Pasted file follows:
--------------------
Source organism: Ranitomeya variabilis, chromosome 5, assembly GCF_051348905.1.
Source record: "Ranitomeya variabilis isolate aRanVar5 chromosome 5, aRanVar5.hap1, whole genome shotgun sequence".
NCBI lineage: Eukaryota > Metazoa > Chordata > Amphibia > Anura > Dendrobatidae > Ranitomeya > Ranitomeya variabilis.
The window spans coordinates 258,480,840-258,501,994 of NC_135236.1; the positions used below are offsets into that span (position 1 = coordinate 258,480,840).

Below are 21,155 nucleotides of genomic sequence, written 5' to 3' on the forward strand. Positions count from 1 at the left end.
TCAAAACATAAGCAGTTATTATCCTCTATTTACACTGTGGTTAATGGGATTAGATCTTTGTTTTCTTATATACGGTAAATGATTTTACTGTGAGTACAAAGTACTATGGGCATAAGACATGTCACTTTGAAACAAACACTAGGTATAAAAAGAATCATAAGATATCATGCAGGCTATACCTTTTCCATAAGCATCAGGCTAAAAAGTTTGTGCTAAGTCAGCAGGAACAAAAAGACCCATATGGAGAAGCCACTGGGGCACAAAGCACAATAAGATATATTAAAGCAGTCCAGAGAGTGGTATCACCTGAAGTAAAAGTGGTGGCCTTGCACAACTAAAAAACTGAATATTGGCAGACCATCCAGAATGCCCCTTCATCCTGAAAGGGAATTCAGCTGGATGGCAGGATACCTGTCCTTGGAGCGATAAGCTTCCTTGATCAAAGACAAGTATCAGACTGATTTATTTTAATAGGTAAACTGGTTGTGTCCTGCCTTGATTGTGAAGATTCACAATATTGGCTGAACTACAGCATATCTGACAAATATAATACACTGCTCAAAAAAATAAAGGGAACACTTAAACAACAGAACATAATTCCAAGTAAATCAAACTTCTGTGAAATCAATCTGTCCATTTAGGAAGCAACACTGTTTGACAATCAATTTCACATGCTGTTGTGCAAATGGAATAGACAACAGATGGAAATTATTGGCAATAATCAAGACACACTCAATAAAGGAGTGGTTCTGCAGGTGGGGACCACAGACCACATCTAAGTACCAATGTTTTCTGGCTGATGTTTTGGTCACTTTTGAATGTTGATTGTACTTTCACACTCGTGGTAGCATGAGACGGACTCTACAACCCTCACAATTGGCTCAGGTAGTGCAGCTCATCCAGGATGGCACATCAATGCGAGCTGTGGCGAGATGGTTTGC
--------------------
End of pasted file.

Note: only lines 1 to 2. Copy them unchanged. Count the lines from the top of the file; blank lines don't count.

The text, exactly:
Source organism: Ranitomeya variabilis, chromosome 5, assembly GCF_051348905.1.
Source record: "Ranitomeya variabilis isolate aRanVar5 chromosome 5, aRanVar5.hap1, whole genome shotgun sequence".